Each year, The Royal Mint marks important British anniversaries, events or accomplishments on our coins and today I’m delighted to reveal the UK’s new coin designs for 2021.
What’s more, you have the opportunity today to secure them in a variety of different presentations or specifications – I’m sure there is something for everyone.
Simply read on to discover how you can be one of the first UK collectors to add these coins to your collection…
FIVE new UK commemorative coins
The Royal Mint has just announced the five new commemorative coins for 2021, issued to mark a variety of occasions and landmark anniversaries that we’ll see over the coming year:
- The Queen’s 95th Birthday £5 – marking Her Majesty the Queen’s 95th birthday which she’ll celebrate on 21st April 2021.
- Sir Walter Scott £2 – celebrating the 250th anniversary of his birth and his literary legacy.
- H. G. Wells £2 – commemorating the life and works of the renowned sci-fi author in the 75th anniversary of his passing.
- John Logie Baird 50p – marking the 75th anniversary of his passing as well as his ground-breaking contributions to science.
- Decimal Day 50p – a tribute to the greatest biggest change in British currency in over 1,000 years that took place 50 years ago.
The five new commemorative coins are accompanied by the eight definitive coins from the 1p to the £2, all newly dated for 2021. The coins in the set feature the Jody Clark effigy of Queen Elizabeth II, all except for one…
Special Decimal Day 50p obverse
In this landmark year where we celebrate the 50th anniversary of decimalisation, the Decimal Day 50p in the Annual Set has a very special and nostalgic design feature, which is sure to excite collectors.
You see, this coin – the only one in the set – features the Arnold Machin effigy on its obverse. This is the second effigy of the Queen to feature on UK coinage, and was introduced specially for the first decimal coins – it’s a fitting tribute to decimalisation!
Significantly, the only way you can own this special coin is by owning the complete Annual Set – you won’t find it anywhere else.
UK 2021 Annual Coin Set BU Pack
To give as many collectors as possible the chance to own these highly sought-after coins, The Royal Mint has issued them in Brilliant Uncirculated quality, which is coveted by collectors as it means each coin is free from any marks you would find on circulated coins.
In this BU Pack you’ll find the five brand new commemorative coins alongside the eight definitive coins from the 1p to the £2, all newly dated for 2021.
Each one is protectively encapsulated in its attractive original packaging from The Royal Mint to preserve its quality for generations to come. What’s more, you can secure this BU Pack for The Royal Mint’s official issue price of just £55 (+p&p). Click here to find out more >>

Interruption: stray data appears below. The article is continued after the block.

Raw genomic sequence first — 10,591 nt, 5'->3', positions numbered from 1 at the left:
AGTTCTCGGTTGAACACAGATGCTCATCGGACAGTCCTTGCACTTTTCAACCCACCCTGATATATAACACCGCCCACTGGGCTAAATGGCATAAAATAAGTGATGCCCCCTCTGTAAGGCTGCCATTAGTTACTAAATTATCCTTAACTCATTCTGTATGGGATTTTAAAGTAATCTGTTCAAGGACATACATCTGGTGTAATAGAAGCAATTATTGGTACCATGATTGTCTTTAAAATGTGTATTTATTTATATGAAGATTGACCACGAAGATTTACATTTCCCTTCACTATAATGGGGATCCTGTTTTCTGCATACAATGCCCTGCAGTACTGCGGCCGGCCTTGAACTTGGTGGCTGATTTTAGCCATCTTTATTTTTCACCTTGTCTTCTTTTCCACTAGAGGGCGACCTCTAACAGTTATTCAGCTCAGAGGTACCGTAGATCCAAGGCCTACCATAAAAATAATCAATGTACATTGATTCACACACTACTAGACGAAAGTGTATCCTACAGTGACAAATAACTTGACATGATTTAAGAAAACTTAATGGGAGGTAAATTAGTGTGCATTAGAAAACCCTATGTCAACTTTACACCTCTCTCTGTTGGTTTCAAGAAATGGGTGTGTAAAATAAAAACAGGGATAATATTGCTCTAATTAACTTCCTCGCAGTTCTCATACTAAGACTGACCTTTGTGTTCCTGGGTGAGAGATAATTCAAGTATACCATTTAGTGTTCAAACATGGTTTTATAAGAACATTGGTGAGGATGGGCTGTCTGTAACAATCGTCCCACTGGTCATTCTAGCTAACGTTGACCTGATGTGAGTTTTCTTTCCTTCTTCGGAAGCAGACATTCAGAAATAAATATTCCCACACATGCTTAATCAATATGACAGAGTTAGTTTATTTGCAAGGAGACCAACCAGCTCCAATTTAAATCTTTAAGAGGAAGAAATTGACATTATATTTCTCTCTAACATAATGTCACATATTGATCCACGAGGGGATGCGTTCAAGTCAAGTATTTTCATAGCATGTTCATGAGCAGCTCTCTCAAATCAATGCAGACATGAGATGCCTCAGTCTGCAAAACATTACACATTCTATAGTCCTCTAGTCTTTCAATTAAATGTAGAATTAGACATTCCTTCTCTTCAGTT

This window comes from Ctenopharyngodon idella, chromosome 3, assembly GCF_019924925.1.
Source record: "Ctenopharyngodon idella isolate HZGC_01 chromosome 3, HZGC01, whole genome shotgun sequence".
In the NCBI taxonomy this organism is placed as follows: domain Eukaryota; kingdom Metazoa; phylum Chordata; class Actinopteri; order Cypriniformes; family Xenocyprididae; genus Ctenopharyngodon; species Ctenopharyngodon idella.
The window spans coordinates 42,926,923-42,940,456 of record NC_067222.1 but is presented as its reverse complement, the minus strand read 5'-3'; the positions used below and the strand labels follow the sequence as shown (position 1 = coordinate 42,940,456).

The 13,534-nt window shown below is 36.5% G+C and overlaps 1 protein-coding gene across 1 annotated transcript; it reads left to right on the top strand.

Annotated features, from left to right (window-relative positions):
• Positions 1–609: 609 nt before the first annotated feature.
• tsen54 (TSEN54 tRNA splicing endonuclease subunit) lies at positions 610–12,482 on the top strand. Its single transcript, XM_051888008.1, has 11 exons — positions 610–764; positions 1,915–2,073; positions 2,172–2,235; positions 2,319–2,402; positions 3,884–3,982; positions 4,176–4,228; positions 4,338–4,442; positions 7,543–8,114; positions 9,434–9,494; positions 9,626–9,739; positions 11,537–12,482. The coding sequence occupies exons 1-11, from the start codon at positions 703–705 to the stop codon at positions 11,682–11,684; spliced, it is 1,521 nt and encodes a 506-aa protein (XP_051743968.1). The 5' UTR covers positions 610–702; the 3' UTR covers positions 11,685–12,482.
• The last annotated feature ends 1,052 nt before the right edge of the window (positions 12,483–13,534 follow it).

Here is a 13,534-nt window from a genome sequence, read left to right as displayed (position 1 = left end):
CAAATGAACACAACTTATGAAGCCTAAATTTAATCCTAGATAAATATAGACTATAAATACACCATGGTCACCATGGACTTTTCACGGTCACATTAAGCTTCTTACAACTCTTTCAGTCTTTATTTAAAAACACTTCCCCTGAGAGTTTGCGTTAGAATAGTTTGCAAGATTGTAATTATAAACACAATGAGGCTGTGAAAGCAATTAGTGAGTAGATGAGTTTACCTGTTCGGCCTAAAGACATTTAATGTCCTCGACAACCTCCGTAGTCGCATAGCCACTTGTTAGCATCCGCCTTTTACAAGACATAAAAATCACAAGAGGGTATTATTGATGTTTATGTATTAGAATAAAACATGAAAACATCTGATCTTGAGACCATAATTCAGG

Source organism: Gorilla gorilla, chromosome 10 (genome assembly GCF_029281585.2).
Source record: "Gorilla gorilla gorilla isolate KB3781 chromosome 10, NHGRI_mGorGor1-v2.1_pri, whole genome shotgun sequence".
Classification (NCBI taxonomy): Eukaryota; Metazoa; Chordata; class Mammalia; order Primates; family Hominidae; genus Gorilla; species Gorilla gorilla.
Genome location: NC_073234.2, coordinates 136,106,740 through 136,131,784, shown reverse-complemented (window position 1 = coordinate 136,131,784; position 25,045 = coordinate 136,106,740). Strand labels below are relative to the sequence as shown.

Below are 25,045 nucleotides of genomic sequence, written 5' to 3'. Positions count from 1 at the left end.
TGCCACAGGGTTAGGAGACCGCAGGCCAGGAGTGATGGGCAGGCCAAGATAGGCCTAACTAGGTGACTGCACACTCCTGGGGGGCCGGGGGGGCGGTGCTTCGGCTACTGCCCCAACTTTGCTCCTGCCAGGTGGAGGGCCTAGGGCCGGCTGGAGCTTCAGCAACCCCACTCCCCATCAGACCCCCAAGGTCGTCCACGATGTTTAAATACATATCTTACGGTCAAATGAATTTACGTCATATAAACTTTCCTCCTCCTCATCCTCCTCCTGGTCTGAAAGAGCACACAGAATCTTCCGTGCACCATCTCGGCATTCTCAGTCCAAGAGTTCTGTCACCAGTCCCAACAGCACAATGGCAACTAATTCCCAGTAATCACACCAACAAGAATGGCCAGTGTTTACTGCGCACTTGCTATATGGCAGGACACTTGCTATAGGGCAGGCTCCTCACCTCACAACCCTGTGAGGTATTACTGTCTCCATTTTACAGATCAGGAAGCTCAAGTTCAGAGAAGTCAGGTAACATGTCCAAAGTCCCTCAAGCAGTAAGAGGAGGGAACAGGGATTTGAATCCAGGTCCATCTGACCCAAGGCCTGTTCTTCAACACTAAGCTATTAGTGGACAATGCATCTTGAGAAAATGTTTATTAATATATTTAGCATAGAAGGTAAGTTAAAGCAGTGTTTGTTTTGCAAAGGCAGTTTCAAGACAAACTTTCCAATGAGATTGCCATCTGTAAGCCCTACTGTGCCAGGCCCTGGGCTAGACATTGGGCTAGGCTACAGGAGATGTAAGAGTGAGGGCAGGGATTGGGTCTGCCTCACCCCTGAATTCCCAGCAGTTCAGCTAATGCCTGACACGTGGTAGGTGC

This set of coins is also available as a CERTIFIED BU Commemorative Coin Set for £40 (+p&p). Click here to find out more >>
UK 2021 Annual Collector Proof Coin Set
Whilst being struck from base metal, the coins in this set have been struck to a stunning superior Proof finish. This set also includes the five new commemorative coins alongside the eight definitive coins from the 1p to the £2, all newly dated for 2021.
Just 7,000 sets have been released worldwide in this limited edition presentation – that’s under half the edition limit of previous issues that have completely sold out. So, it’s expected this set will be extremely sought-after.
You can order the UK 2021 Annual Collector Proof Coin Set here with a down payment of just £31 (+p&p) followed by 4 further interest-free instalments – that’s the Royal Mint issue price. Click here to find out more >>
UK 2021 DateStamp™ Specimen Set
The most limited way to own the five new 2021 commemorative coins is by securing the UK 2021 DateStamp™ Specimen Set. In fact, JUST 995 collectors worldwide can own this unique set.
What truly sets the 2021 Specimen Year Set apart from all other 2021 Annual Sets is the fact that it is forever set in time by the official Royal Mail postmark that marks the coins’ first day of release – 1st January 2021.
Each coin is struck to the highly desirable Brilliant Uncirculated quality, and come individually presented in tamper-proof capsules. What’s more, each set has a unique serial number, confirming its place in the tiny edition limit, and you can even register your set online to guarantee its provenance!
This annual set has a track record of completely selling out within a matter of days, so if you want to secure a set for yourself you’ll need to be quick. You can reserve yours with a deposit of just £22. Click here to find out more >>